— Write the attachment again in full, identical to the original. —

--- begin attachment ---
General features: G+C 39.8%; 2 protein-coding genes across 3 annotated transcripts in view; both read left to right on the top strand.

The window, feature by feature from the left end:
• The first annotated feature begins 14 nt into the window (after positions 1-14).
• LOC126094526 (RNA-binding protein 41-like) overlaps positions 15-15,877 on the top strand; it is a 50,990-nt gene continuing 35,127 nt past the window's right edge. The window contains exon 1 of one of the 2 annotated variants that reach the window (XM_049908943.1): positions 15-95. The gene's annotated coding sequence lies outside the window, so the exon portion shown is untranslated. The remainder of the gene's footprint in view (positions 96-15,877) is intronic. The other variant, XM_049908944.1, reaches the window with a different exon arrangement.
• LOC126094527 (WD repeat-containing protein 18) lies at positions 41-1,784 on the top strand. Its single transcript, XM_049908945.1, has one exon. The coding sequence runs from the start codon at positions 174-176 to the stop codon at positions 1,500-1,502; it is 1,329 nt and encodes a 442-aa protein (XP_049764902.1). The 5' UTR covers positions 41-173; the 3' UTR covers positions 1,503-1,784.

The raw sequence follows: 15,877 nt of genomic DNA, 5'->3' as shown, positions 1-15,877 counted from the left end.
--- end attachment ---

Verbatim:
General features: G+C 39.8%; 2 protein-coding genes across 3 annotated transcripts in view; both read left to right on the top strand.

The window, feature by feature from the left end:
• The first annotated feature begins 14 nt into the window (after positions 1-14).
• LOC126094526 (RNA-binding protein 41-like) overlaps positions 15-15,877 on the top strand; it is a 50,990-nt gene continuing 35,127 nt past the window's right edge. The window contains exon 1 of one of the 2 annotated variants that reach the window (XM_049908943.1): positions 15-95. The gene's annotated coding sequence lies outside the window, so the exon portion shown is untranslated. The remainder of the gene's footprint in view (positions 96-15,877) is intronic. The other variant, XM_049908944.1, reaches the window with a different exon arrangement.
• LOC126094527 (WD repeat-containing protein 18) lies at positions 41-1,784 on the top strand. Its single transcript, XM_049908945.1, has one exon. The coding sequence runs from the start codon at positions 174-176 to the stop codon at positions 1,500-1,502; it is 1,329 nt and encodes a 442-aa protein (XP_049764902.1). The 5' UTR covers positions 41-173; the 3' UTR covers positions 1,503-1,784.

The raw sequence follows: 15,877 nt of genomic DNA, 5'->3' as shown, positions 1-15,877 counted from the left end.